Death has visited my community quite often recently, and it has not spared my family either. I don’t believe I am alone in my dread and discomfort with death. I hate the thought of being separated from my loved ones. Most days I try not to think about it, pretend it doesn’t exist or won’t happen to me, despite the overwhelming historical evidence otherwise…everyone dies.
Growing up, the fear of death used to keep me up at night. I was the youngest and figured everyone in my family was going to die before me, leaving me alone. As I have grown, my relationship with death has changed. I still don’t like it, but there is less fear, greater respect, and deeper appreciation for the role death plays in life. For instance, I am realizing how the knowledge of death actually deepens my gratitude of life.
In the timeless wisdom revealed through Jigsaw (from Saw II):
The knowledge of death changes everything. If I were to tell you the exact date and time of your death it would shatter your world completely. I know. Can you imagine what it feels like to have someone sit you down and tell you that you’re dying? The gravity of that? That the clock’s ticking for you. In a split second, your world is cracked open. You look at things differently, smell things differently. You savor everything, be it a glass of water or a walk in the park.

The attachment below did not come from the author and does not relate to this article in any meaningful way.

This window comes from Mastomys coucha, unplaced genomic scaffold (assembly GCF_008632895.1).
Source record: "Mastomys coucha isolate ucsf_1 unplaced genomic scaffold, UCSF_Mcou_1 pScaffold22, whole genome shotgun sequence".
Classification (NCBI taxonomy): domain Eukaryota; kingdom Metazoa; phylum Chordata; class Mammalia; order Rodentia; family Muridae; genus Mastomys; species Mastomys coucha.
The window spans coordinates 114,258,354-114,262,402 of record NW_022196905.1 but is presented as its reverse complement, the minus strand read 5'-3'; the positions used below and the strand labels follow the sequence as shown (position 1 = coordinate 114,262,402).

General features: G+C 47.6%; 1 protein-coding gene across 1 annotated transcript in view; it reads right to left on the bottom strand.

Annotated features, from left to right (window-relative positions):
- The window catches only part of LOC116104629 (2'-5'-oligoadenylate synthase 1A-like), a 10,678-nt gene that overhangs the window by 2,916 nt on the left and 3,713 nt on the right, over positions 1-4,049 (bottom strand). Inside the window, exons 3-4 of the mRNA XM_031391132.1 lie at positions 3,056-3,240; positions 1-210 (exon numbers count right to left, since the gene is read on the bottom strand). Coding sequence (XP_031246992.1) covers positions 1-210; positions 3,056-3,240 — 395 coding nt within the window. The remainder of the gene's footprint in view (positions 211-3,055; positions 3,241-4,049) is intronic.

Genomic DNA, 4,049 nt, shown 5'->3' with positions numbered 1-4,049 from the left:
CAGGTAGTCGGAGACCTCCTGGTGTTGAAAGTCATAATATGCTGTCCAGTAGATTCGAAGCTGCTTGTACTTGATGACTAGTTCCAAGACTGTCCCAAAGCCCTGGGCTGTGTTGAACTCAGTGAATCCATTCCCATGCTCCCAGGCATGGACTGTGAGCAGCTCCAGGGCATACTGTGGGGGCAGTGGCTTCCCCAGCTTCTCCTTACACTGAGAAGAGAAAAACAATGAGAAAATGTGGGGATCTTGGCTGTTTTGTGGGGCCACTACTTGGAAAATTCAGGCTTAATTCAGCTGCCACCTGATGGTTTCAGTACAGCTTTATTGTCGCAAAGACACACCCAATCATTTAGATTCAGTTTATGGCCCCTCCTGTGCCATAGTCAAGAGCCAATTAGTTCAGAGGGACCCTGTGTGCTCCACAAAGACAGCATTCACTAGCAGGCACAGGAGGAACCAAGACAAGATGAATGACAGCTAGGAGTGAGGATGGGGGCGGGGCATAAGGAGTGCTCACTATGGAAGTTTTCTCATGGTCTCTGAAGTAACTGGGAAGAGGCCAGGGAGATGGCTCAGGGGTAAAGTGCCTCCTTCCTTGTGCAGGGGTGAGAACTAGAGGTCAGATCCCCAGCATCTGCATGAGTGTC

When I live, not in the dread, but in the reality of death I am more grateful for life. I am learning to slow down and truly savor my cup of coffee, the embrace of a friend, and even all the quirks and craziness of my family. It is strange to consider it this way, but I love better because of death. Death makes me grateful because its gravity cracks my heart open and allows me to live life to the fullest.
This does not mean that death is now something I get excited about or look forward to per se. And I probably won’t mention it as we are all gathered around the Thanksgiving table. But Wisdom reminds me to go into the house of mourning and consider death, which is good for my soul (Ecclesiastes 7:2-4).
In a sense, to welcome death is to welcome life, and for this I am grateful.
“I tell you the truth, unless a kernel of wheat is planted in the soil and dies, it remains alone. But its death will produce many new kernels—a plentiful harvest of new lives.” –John 12:24